A trial looking at a scan using iodine 124 to see areas of neuroblastoma

Cancer type:

Children's cancers
Neuroblastoma

Status:

Results

Phase:

Phase 1/2

This trial compared iodine 124 PET-CT scans with the iodine 123 scans which were routinely used at the time. Researchers used the scans to look at whether neuroblastoma had come back after treatment or spread to another part of the body

The trial was supported by Cancer Research UK. It was open for people to join between 2014 and 2019. The team reported the results in 2021.

More about this trial

An MIBG scan is a type of scan used to diagnose neuroblastoma. Neuroblastoma cells absorb a substance called MIBG. Doctors attach a very small amount of radioactive iodine to the MIBG, and then inject this into the bloodstream. This is called a tracer. Its full name is iodine 123 MIBG. 

The neuroblastoma cells pick up the tracer. This shows up on a type of scan called a planar scintigraphy scan (similar to a PET scan). This means doctors can see where the neuroblastoma cells are.

When this trial was done, doctors used iodine 123 MIBG. In this trial they looked at a tracer called iodine 124 MIBG. It is very similar, but can be seen on a PET-CT scan.

The main aim of this trial was to find out how good iodine 124 PET-CT scans are at showing where neuroblastoma has spread in the body. The researchers compared the 124 PET-CT scans with the routine iodine 123 scans.

Summary of results

The results showed that the iodine 124 PET-CT scan was better than the routine iodine 123 scan at showing areas of neuroblastoma.

Trial design
This trial was for people with neuroblastoma that has spread. Neuroblastoma is a rare cancer. It mostly affects children, and often those under 5 years old.

The plan was for everyone to have both the routine iodine 123 scan, and an iodine 124 PET-CT can. This was so the research team could compare the areas of neuroblastoma to see which scan was better.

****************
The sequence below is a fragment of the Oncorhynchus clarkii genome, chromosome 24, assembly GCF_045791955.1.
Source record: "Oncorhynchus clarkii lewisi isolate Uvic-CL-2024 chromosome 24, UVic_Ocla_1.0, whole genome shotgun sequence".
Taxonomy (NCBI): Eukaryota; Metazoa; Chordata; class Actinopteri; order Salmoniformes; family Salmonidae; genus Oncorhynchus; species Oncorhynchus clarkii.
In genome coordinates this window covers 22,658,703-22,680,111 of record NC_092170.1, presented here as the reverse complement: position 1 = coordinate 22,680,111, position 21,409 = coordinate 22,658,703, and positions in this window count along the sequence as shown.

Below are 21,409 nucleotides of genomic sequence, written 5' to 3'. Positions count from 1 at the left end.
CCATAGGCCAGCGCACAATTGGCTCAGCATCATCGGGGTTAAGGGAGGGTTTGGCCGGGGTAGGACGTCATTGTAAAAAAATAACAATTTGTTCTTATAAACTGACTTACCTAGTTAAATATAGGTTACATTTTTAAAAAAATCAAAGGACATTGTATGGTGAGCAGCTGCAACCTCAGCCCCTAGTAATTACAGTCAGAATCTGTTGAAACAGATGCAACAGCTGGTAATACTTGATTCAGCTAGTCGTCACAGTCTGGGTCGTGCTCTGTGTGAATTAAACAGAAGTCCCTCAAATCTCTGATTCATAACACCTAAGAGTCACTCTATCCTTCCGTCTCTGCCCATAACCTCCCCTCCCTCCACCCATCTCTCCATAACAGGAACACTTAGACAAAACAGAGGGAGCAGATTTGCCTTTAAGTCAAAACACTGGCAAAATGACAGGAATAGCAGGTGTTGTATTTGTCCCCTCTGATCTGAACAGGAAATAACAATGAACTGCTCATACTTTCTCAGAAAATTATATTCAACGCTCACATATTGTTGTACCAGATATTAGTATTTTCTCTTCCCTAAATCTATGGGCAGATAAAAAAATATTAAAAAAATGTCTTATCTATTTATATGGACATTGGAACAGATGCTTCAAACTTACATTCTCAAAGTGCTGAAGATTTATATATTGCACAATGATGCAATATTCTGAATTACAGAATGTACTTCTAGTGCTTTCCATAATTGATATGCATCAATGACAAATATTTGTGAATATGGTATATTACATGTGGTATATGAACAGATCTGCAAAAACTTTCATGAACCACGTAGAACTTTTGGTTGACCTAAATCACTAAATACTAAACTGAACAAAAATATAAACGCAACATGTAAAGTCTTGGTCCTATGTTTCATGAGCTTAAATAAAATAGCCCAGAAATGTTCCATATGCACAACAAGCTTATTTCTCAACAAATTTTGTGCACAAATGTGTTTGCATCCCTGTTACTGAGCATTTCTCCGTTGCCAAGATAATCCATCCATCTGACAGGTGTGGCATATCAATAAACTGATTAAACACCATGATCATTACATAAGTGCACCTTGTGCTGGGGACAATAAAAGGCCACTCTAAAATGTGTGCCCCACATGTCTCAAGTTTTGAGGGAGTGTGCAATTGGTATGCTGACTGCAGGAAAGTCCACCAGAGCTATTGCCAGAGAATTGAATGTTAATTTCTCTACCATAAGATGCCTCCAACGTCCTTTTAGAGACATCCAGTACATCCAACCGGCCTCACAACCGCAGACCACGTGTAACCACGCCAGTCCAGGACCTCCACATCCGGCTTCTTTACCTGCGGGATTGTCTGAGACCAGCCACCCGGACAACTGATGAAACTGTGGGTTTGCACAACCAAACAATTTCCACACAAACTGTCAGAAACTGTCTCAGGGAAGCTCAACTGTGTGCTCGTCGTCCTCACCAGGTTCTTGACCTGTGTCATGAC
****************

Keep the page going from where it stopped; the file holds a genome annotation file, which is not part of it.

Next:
The doctors didn’t know for sure how well the iodine 124 PET-CT scan would work. So they used the results from the routine iodine 123 scans to decide which treatment people should have.

Results
A total of 36 people joined this trial. They were between 1 and 41 years old. Of those 36:

  • 32 people had an iodine 123 scan as usual
  • 9 people also had an iodine 124 PET-CT scan, within 2 weeks of the first scan

The research team compared the size and position of areas of neuroblastoma they could see on the 2 different scans. 

They found that the iodine 124 PET-CT showed more areas of neuroblastoma than the routine 123 iodine scan.

Side effects
No one taking part had any side effects from the radioactive iodine or the scan.

Conclusion
The research team concluded that using iodine 124 and a PET-CT scan was more accurate than using routine 123 iodine scans. They suggest more trials are done to find out more about how useful these scans are.

Where this information comes from    
We have based this summary on information from the research team. As far as we are aware, the information they sent us has not been reviewed independently (peer reviewed Open a glossary item) or published in a medical journal yet. The figures we quote above were provided by the research team. We have not analysed the data ourselves.

Recruitment start:

Recruitment end:

How to join a clinical trial

Please note: In order to join a trial you will need to discuss it with your doctor, unless otherwise specified.

Please note - unless we state otherwise in the summary, you need to talk to your doctor about joining a trial.

Chief Investigator

Dr Sue Chua

Supported by

Cancer Research UK (Centre for Drug Development)
Rising Tide Foundation

Other information

This is Cancer Research UK trial number CRUKD/12/002.

Freephone 0808 800 4040

Last review date

CRUK internal database number:

7495

Please note - unless we state otherwise in the summary, you need to talk to your doctor about joining a trial.

Charlie took part in a trial to try new treatments

A picture of Charlie

“I think it’s really important that people keep signing up to these type of trials to push research forward.”

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